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Meta suffers blow after being ordered to abandon $315 million Giphy takeover

The CMA has ordered Meta to sell Giphy (PA) (PA Archive)
The CMA has ordered Meta to sell Giphy (PA) (PA Archive)

Social media giant Meta suffered a blow today as the firm was ordered to abandon its $315 million takeover of GIF search engine Giphy by the UK’s competition watchdog.

The Competition and Markets Authority found that Meta’s takeover of Giphy could allow the firm to limit other social media platforms’ access to GIFs, making those sites less attractive to users and less competitive.

Stuart McIntosh, Chair of the independent inquiry group carrying out the remittal investigation, said: “This deal would significantly reduce competition in two markets.

“It has already resulted in the removal of a potential challenger in the UK display ad market, while also giving Meta the ability to further increase its substantial market power in social media.”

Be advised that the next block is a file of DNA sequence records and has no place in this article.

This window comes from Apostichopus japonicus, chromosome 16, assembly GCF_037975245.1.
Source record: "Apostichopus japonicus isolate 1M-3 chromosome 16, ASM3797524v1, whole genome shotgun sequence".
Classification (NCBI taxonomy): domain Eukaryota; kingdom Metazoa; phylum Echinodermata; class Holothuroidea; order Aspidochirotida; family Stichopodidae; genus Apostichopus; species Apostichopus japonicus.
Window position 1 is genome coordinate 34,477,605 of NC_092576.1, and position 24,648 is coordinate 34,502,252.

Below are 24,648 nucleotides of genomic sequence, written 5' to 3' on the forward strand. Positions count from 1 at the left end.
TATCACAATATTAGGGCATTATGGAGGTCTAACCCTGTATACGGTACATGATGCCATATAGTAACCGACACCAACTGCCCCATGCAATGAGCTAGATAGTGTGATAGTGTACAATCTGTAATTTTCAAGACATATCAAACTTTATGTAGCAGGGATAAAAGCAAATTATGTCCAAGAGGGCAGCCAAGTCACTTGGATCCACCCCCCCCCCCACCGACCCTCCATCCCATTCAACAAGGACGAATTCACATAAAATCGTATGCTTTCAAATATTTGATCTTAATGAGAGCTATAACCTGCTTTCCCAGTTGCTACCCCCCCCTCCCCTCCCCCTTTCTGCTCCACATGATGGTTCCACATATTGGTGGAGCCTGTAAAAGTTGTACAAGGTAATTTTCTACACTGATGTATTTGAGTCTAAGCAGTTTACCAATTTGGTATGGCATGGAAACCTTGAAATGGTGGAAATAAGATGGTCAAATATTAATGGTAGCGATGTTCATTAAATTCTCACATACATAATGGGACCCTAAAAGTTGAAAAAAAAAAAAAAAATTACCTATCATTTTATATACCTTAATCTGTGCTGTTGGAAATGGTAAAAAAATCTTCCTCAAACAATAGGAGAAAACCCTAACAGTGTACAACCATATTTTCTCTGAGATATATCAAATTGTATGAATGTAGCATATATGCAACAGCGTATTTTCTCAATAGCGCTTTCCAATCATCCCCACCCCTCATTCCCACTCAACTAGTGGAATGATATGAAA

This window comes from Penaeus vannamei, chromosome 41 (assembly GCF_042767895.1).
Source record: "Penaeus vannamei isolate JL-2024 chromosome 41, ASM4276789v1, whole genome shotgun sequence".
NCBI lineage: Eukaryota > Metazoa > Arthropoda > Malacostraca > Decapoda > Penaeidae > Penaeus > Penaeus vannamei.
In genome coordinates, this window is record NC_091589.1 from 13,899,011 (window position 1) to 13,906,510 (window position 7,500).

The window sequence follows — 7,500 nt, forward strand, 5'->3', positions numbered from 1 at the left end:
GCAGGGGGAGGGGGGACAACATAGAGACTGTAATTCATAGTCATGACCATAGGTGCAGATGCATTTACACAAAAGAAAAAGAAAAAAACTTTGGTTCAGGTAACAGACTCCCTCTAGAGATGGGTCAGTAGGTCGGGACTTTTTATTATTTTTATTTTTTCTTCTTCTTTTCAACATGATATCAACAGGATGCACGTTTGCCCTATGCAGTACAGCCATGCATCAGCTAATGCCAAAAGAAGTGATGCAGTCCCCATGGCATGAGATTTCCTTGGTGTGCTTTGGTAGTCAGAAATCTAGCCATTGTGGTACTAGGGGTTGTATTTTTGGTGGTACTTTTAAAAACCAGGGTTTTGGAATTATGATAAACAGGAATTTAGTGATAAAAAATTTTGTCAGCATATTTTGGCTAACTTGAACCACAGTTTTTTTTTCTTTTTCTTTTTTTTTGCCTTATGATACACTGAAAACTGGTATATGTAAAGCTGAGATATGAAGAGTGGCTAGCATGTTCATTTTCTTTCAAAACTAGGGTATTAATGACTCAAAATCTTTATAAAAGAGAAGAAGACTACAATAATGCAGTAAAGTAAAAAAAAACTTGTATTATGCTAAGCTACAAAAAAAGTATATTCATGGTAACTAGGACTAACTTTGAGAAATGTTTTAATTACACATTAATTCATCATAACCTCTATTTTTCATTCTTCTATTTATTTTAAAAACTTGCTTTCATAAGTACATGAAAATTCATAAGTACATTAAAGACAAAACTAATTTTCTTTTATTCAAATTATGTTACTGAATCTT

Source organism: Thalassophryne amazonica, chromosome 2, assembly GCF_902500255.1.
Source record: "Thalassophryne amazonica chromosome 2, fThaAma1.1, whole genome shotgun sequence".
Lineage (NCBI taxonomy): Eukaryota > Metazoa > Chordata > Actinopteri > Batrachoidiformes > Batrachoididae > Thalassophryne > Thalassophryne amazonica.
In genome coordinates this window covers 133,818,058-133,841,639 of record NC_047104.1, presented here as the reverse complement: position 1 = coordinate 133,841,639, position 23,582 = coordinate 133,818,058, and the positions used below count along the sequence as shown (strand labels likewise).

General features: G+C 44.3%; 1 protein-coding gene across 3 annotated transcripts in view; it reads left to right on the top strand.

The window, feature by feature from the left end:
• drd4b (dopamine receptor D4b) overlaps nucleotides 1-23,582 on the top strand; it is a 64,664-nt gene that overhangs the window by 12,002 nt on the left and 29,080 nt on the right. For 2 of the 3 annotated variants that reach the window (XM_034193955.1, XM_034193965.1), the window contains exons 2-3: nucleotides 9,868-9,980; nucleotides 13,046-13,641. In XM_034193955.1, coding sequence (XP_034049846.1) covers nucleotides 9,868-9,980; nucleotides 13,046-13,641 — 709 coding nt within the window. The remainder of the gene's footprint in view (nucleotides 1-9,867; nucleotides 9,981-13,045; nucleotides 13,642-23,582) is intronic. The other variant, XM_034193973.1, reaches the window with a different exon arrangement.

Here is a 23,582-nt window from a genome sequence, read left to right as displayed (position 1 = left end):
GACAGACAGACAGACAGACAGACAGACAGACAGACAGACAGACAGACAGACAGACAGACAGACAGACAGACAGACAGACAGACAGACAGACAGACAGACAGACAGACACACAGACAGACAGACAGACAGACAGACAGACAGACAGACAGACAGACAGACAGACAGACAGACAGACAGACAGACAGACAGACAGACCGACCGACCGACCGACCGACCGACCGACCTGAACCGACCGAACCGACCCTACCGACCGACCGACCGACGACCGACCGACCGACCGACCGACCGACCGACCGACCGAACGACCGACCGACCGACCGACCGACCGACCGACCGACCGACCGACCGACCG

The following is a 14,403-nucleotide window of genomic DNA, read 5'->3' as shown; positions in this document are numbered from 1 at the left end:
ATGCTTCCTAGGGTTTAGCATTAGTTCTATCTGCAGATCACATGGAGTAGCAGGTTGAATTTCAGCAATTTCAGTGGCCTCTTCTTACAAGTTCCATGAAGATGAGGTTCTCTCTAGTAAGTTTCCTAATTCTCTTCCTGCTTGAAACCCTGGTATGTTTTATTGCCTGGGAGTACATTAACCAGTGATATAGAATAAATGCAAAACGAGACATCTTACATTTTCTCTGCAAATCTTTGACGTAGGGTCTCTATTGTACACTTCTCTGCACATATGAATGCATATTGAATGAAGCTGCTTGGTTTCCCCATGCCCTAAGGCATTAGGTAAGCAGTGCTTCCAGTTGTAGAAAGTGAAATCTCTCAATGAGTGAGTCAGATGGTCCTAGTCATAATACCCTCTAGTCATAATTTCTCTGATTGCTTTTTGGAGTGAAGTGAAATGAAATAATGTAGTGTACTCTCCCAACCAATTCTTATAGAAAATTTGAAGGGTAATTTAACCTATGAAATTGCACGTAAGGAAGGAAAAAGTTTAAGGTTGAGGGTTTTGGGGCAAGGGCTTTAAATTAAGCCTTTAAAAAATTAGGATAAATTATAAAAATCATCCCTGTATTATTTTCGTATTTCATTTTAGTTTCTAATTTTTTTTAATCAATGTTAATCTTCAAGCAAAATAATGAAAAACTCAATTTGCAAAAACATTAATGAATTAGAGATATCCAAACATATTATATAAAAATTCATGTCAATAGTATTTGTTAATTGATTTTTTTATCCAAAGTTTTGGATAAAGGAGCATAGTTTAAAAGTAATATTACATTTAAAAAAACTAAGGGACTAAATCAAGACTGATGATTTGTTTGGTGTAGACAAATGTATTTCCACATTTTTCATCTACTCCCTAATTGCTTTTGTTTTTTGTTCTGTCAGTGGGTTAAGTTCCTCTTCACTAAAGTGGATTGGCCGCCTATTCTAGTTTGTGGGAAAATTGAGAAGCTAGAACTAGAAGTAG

In a statement Meta said it would not be contesting the decision but disagreed with the CMA’s ruling as Giphy did not have an advertising business and the regulator blocked the transaction on the basis that the firm might develop one in the future.

The spokesperson said: “We are disappointed by the CMA’s decision but accept today’s ruling as the final word on the matter.

“We will continue to evaluate opportunities - including through acquisition - to bring innovation and choice to more people in the UK and around the world.”

Meta said it would work with the CMA to find a way to sell the business.

Founded in New York in 2013, Giphy is a search engine that allows social media users to find looping videos that they can repost.

The firm was acquired by Facebook – since renamed to Meta – in May 2020 in a $315 million deal. The CMA issued an enforcement notice preventing integration of the two companies in June 2020.